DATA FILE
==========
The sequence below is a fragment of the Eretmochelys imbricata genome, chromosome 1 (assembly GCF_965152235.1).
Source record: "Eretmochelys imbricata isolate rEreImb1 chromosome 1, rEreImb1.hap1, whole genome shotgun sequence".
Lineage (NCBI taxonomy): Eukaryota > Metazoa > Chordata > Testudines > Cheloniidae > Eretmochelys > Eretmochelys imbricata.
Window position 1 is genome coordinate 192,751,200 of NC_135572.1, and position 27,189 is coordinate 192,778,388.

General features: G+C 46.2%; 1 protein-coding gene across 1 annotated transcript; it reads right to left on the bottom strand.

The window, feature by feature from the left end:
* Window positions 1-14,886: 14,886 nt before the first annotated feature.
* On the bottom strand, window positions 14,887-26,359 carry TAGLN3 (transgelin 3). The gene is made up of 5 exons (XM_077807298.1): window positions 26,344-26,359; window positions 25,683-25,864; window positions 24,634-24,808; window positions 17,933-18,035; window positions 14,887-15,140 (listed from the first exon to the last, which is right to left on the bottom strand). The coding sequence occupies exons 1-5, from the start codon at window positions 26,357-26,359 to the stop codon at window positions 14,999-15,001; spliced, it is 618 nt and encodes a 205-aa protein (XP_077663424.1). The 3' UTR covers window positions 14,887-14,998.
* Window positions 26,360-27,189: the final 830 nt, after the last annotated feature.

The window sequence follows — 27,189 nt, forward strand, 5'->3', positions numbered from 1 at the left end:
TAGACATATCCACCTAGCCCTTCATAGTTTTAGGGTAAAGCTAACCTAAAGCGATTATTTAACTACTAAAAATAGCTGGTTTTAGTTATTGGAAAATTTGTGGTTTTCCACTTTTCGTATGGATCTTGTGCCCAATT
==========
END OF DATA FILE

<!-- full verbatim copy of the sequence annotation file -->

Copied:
The sequence below is a fragment of the Eretmochelys imbricata genome, chromosome 1 (assembly GCF_965152235.1).
Source record: "Eretmochelys imbricata isolate rEreImb1 chromosome 1, rEreImb1.hap1, whole genome shotgun sequence".
Lineage (NCBI taxonomy): Eukaryota > Metazoa > Chordata > Testudines > Cheloniidae > Eretmochelys > Eretmochelys imbricata.
Window position 1 is genome coordinate 192,751,200 of NC_135572.1, and position 27,189 is coordinate 192,778,388.

General features: G+C 46.2%; 1 protein-coding gene across 1 annotated transcript; it reads right to left on the bottom strand.

The window, feature by feature from the left end:
* Window positions 1-14,886: 14,886 nt before the first annotated feature.
* On the bottom strand, window positions 14,887-26,359 carry TAGLN3 (transgelin 3). The gene is made up of 5 exons (XM_077807298.1): window positions 26,344-26,359; window positions 25,683-25,864; window positions 24,634-24,808; window positions 17,933-18,035; window positions 14,887-15,140 (listed from the first exon to the last, which is right to left on the bottom strand). The coding sequence occupies exons 1-5, from the start codon at window positions 26,357-26,359 to the stop codon at window positions 14,999-15,001; spliced, it is 618 nt and encodes a 205-aa protein (XP_077663424.1). The 3' UTR covers window positions 14,887-14,998.
* Window positions 26,360-27,189: the final 830 nt, after the last annotated feature.

The window sequence follows — 27,189 nt, forward strand, 5'->3', positions numbered from 1 at the left end:
TAGACATATCCACCTAGCCCTTCATAGTTTTAGGGTAAAGCTAACCTAAAGCGATTATTTAACTACTAAAAATAGCTGGTTTTAGTTATTGGAAAATTTGTGGTTTTCCACTTTTCGTATGGATCTTGTGCCCAATT